University of Edinburgh

Supporting Deaf Pupils in the Early Stages: Learning from Good Practice

Presented on Wednesday 4 February 2009

Early Support

Brian Shannan

Main Issues

  • There is no centrally determined screening method
  • There is a wide range of diagnostic assessments that can be utilised in a 'test battery'
  • There is no national programme to coordinate services for families with deaf children


  • There is a need for services to be 'family friendly' – that is to focus on the support and care that each individual family need
  • That there should be coordination/collaboration between services
  • Parental choice
  • Raised Expectations
  • Improved professional knowledge and skills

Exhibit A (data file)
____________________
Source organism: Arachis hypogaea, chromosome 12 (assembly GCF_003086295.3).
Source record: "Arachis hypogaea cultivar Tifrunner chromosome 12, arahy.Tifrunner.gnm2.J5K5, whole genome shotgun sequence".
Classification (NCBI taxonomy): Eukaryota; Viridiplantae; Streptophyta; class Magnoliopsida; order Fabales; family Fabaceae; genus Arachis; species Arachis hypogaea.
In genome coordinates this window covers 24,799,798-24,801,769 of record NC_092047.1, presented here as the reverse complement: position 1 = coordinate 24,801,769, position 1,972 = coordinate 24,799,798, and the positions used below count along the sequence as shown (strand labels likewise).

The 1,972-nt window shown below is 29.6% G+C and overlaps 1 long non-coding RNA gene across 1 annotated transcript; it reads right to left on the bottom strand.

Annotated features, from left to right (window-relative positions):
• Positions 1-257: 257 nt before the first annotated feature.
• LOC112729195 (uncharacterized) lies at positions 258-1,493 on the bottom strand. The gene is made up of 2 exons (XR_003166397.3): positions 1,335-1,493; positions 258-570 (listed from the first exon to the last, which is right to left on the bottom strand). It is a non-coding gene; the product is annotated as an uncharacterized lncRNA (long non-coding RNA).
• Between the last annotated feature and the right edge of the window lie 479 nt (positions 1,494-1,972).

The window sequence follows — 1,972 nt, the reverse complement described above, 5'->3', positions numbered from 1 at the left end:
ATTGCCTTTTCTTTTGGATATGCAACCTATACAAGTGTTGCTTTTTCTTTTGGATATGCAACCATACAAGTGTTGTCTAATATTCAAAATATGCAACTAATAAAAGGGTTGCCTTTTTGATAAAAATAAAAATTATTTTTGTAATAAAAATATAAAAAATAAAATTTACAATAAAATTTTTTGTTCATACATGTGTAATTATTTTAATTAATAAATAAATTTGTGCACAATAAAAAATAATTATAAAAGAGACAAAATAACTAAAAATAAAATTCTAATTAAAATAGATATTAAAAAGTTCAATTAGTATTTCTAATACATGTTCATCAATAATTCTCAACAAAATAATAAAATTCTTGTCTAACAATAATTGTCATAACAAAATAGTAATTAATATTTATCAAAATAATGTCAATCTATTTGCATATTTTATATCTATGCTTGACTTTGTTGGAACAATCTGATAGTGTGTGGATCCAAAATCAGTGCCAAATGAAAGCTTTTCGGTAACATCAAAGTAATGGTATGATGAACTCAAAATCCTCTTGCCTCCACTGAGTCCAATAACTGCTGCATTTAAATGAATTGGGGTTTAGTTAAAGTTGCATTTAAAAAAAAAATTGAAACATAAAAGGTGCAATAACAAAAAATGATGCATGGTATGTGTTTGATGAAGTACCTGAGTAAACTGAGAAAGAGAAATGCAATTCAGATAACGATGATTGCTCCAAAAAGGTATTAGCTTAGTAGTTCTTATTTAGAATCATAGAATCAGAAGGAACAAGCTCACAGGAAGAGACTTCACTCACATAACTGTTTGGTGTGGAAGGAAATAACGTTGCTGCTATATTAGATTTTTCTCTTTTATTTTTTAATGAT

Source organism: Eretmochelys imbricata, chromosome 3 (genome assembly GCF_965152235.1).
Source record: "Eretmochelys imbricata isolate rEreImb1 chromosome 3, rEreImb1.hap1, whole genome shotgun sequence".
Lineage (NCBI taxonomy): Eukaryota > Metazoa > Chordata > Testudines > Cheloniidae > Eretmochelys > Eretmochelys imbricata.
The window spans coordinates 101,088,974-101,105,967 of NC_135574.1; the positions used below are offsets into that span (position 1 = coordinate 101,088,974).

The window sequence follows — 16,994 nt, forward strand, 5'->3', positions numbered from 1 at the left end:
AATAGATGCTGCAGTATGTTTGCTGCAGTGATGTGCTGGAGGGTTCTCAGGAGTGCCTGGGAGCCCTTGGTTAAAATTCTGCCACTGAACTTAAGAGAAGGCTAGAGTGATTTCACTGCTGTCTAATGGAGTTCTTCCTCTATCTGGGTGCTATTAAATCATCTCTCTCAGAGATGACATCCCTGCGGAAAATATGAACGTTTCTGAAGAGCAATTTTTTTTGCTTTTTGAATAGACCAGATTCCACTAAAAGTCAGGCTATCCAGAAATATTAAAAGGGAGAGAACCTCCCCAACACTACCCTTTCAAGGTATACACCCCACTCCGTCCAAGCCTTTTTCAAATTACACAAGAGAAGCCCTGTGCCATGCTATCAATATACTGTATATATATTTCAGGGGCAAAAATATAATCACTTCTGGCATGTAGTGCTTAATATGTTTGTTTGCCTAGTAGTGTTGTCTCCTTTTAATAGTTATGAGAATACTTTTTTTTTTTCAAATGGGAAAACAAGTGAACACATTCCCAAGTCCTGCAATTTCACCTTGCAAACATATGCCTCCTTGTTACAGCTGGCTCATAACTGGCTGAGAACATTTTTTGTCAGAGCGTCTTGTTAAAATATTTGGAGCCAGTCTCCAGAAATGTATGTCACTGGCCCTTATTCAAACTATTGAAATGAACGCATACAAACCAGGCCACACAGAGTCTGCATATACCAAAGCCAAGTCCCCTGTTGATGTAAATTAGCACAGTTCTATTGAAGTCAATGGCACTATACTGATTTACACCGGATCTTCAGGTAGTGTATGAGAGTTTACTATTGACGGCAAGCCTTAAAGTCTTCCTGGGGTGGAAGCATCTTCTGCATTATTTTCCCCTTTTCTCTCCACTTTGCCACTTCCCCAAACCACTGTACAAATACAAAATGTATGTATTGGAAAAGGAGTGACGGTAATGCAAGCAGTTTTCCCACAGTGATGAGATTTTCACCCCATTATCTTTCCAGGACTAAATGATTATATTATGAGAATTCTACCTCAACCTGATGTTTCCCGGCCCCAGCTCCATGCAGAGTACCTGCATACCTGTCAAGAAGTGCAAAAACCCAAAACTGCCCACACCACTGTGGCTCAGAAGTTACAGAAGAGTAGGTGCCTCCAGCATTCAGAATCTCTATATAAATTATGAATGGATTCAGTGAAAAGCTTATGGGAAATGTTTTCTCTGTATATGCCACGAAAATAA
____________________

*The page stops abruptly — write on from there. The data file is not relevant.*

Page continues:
Informed Choice

- that families can make knowledgeable decisions which reflect their own culture, values and views. It is based on access to comprehensive, unbiased and evidence-based information about the full range of options.

From a professional perspective

An approach to Informed Choice is one in which

  • Service providers adopt open and flexible policies that effectively endorse a range of possibilities
  • Services and professionals make no value judgements about one option over another and this stance is reflected in their strategic decision-making and resourcing
  • Informed Choice is not seen as a one off decision but as an ongoing process

Partnership Working

  • Clarifying the roles of the professional
  • Awareness of quality standards for each profession
  • Danger of stereotyping
  • Communication


  • To know the screening and diagnostic procedures in your area
  • When are behavioural assessments undertaken
  • Strength and limitation of the assessments
  • Aetiology